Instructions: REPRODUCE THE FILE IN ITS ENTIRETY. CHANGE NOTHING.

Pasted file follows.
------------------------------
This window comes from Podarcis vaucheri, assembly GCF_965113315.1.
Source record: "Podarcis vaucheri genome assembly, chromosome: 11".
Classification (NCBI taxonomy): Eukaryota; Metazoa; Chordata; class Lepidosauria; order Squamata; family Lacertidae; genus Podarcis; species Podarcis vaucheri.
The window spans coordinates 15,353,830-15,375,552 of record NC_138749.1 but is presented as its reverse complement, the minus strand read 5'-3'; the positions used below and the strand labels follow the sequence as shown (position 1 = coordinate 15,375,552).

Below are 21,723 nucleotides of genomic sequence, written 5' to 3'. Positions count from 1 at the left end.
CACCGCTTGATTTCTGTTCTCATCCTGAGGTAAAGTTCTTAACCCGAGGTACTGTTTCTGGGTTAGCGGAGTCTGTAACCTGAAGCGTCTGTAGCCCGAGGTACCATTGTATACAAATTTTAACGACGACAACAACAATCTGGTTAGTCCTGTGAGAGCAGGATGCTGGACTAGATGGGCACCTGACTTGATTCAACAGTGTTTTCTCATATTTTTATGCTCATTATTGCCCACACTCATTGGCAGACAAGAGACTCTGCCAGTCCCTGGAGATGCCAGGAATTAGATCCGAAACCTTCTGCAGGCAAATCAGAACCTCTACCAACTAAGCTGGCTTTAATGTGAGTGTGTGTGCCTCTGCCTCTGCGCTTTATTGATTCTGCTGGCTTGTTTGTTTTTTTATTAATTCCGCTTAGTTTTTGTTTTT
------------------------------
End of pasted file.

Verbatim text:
This window comes from Podarcis vaucheri, assembly GCF_965113315.1.
Source record: "Podarcis vaucheri genome assembly, chromosome: 11".
Classification (NCBI taxonomy): Eukaryota; Metazoa; Chordata; class Lepidosauria; order Squamata; family Lacertidae; genus Podarcis; species Podarcis vaucheri.
The window spans coordinates 15,353,830-15,375,552 of record NC_138749.1 but is presented as its reverse complement, the minus strand read 5'-3'; the positions used below and the strand labels follow the sequence as shown (position 1 = coordinate 15,375,552).

Below are 21,723 nucleotides of genomic sequence, written 5' to 3'. Positions count from 1 at the left end.
CACCGCTTGATTTCTGTTCTCATCCTGAGGTAAAGTTCTTAACCCGAGGTACTGTTTCTGGGTTAGCGGAGTCTGTAACCTGAAGCGTCTGTAGCCCGAGGTACCATTGTATACAAATTTTAACGACGACAACAACAATCTGGTTAGTCCTGTGAGAGCAGGATGCTGGACTAGATGGGCACCTGACTTGATTCAACAGTGTTTTCTCATATTTTTATGCTCATTATTGCCCACACTCATTGGCAGACAAGAGACTCTGCCAGTCCCTGGAGATGCCAGGAATTAGATCCGAAACCTTCTGCAGGCAAATCAGAACCTCTACCAACTAAGCTGGCTTTAATGTGAGTGTGTGTGCCTCTGCCTCTGCGCTTTATTGATTCTGCTGGCTTGTTTGTTTTTTTATTAATTCCGCTTAGTTTTTGTTTTT